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A comparison of surface acquired uterine electromyography and intrauterine pressure catheter to assess uterine activity

  • Gabi Haran
    Affiliations
    Department of Obstetrics and Gynecology, Maternal Fetal Unit, Meir Medical Center, Kfar Saba, affiliated with the Sackler School of Medicine, Tel Aviv University, Tel Aviv, Israel
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  • Michal Elbaz
    Affiliations
    Department of Obstetrics and Gynecology, Maternal Fetal Unit, Meir Medical Center, Kfar Saba, affiliated with the Sackler School of Medicine, Tel Aviv University, Tel Aviv, Israel
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  • Moshe D. Fejgin
    Affiliations
    Department of Obstetrics and Gynecology, Maternal Fetal Unit, Meir Medical Center, Kfar Saba, affiliated with the Sackler School of Medicine, Tel Aviv University, Tel Aviv, Israel
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  • Tal Biron-Shental
    Correspondence
    Reprints: Tal Biron-Shental, MD, Department of Obstetrics and Gynecology, Meir Medical Center, 59 Tchernichovsky St., Kfar Saba 44821, Israel
    Affiliations
    Department of Obstetrics and Gynecology, Maternal Fetal Unit, Meir Medical Center, Kfar Saba, affiliated with the Sackler School of Medicine, Tel Aviv University, Tel Aviv, Israel
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Published:December 26, 2011DOI:https://doi.org/10.1016/j.ajog.2011.12.015

      Objective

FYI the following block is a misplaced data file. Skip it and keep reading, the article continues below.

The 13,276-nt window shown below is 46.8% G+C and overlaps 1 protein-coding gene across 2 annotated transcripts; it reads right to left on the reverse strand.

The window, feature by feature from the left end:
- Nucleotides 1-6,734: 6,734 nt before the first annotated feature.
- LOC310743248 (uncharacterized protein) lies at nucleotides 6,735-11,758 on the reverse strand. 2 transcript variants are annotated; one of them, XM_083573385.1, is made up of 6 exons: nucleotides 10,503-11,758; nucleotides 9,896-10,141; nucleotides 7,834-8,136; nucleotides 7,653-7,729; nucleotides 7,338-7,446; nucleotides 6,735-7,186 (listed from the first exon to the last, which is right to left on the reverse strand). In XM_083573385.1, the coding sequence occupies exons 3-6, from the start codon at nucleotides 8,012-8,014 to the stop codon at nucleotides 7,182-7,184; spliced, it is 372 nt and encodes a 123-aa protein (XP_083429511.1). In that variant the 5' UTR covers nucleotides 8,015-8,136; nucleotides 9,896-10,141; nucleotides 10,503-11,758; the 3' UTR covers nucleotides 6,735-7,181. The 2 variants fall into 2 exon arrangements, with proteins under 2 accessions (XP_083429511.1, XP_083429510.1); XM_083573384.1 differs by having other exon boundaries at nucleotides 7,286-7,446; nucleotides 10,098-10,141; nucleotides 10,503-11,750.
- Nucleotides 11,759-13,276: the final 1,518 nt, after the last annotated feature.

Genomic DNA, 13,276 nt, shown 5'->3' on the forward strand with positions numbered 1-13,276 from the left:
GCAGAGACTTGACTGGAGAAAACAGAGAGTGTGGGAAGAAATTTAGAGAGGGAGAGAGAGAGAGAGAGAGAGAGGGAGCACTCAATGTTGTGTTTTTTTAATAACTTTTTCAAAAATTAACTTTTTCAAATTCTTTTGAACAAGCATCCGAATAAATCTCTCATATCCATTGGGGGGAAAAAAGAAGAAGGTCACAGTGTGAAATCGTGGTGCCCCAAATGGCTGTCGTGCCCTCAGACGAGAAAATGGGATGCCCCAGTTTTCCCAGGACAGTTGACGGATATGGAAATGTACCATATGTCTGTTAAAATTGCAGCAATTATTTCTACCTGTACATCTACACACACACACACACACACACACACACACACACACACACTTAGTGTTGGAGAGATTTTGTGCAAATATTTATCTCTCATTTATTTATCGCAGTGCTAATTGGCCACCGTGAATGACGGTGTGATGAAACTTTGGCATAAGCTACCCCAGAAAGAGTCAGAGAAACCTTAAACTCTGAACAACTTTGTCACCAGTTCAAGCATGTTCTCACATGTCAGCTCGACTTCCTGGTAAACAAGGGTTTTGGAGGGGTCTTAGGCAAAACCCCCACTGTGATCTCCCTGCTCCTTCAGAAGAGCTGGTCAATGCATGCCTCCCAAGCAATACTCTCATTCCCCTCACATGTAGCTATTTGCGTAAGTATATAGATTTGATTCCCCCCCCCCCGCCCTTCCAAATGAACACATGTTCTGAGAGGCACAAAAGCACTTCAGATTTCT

Intrauterine pressure catheter (IUPC) is the primary device used to evaluate uterine activity. In contrast to the IUPC, electrical uterine myography (EUM) enables noninvasive measurement of frequency, intensity, and tone of contractions. The aim of this study was to determine the accuracy of EUM compared to IUPC.

      Study Design

      EUM measured myometrial electrical activity using a multichannel amplifier and a noninvasive position sensor. In all, 47 women in labor were monitored simultaneously with an IUPC and EUM. We compared the frequency, intensity, and tone of uterine contractions between the methods.

      Results

      The correlation of the frequency, intensity, and tone of contractions between uterine electromyography and IUPC was strong with significant r values of 0.808-1 (P < .0001).

      Conclusion

      Electrical uterine electromyography yields information about uterine contractility comparable to that obtained with IUPC.

      Key words

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      Linked Article

      • Discussion: ‘A new method for assessing uterine activity’ by Haran et al
        American Journal of Obstetrics & GynecologyVol. 206Issue 5
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          In the roundtable that follows, clinicians discuss a study published in this issue of the Journal in light of its methodology, relevance to practice, and implications for future research. Article discussed: Haran G, Elbaz M, Fejgin MD, et al. A comparison of surface acquired uterine electromyography and intrauterine pressure catheter to assess uterine activity. Am J Obstet Gynecol 2012;206:412.e1-5.
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